I spoke with an old friend recently who's working on an interesting new project. Dennis Downey released a new iPhone app named Poem Flow where people can read or experience a poem per day. With our increasingly short attention spans and our desire to click on links, it feels refreshing that someone is trying to reinvigorate digital reading through poetry, of all things.
Some background: Dennis and I worked on a crazy startup in the 90's named Bali Hai. We thought we were working on the next big thing for kids' digital entertainment. Dennis had been doing some stand-up routines and had a concept he was trying to bring to life called Man-in-a-Box. After Bali Hai crashed and burned, Dennis worked on bringing his idea to life and it has ultimately resulted in Poem Flow.
One of the things Poem Flow is trying to do is to understand how we need to adjust the way we deal with text on screens, apart from simply transferring a print model to displays. And businesses like Apple and have focused on the same thing: How do we make text more engaging on a screen. Maybe that's what the iPad will ultimately do?
I find it fascinating to try this with poetry, specifically. Poetry is one of the oldest writing forms and one that's seemed to diminish greatly over the past century. Using new technology to highlight "old" content produces an interesting creative tension. Whether or not Poem Flow succeeds in finding an innovative solution to reading text on screens, I think it's laudable that it's trying to spread poetry.
Apparently I'm not the only one who thinks so. About 40 teachers have contacted Poem Flow to see if they could use it in the classroom. And the Academy of American Poetry is working with Poem Flow to help curate poems and spread the word.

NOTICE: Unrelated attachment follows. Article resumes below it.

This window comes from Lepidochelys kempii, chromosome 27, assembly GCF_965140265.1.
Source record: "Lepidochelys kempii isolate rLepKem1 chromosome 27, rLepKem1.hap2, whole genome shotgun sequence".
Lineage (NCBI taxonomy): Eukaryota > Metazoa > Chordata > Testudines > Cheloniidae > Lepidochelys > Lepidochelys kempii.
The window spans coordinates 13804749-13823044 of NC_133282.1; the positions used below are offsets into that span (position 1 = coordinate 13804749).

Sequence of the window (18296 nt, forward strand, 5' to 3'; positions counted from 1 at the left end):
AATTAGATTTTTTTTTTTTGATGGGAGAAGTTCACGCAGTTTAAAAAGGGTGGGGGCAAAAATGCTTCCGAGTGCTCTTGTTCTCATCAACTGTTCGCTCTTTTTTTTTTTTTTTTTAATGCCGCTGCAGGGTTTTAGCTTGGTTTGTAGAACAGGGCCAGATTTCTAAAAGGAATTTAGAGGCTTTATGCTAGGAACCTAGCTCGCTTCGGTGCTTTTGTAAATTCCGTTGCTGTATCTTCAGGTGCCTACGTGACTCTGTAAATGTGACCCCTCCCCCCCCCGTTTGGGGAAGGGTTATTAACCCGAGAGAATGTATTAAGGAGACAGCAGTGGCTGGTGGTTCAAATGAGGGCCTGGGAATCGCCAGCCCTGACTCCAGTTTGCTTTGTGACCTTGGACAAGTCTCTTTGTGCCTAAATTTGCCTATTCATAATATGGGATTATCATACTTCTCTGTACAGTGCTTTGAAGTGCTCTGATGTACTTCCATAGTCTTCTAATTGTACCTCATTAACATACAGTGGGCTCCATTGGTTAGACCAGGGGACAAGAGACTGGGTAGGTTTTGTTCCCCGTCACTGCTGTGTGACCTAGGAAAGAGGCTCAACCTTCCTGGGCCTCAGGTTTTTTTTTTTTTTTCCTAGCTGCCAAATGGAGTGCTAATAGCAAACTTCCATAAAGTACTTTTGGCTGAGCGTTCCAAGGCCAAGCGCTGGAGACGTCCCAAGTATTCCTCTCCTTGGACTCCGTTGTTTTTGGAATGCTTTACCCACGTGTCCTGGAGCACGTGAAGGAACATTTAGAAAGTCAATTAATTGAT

There are others who are trying to use new technology for poetry. Gavin Heaton, one of the editors of the book series The Age of Conversation, started a poetry crowdsourcing experiment on Twitter a while back called TwitterPoetry. It's starting to feel like an epic. It's a cool idea but one that might need a little more curating.
All of this reminds me of some friends of mine in Stockholm Sweden in the 80s. They were all studying literature or media studies at the time and they had an idea to rip out all of the print advertising in the subway cars and replace it with poetry. For them, it was a strike against commercialism and a blow for higher education. While they never actually did anything (remember, they were students) several years later the city of Stockholm did just that: they bought advertising space in the cars and put up famous Swedish poetry.
For now, I'm reading poetry on my iPhone, something I never thought I'd ever do. I'd love to see this in my kids' school. I'm not sure whether I like the moving text, though, since it makes me give up control, but maybe that's just me.
But anything that makes us take the time to stop, read and think has to be a good thing.
Follow Rich Nadworny on Twitter: www.twitter.com/rnadworny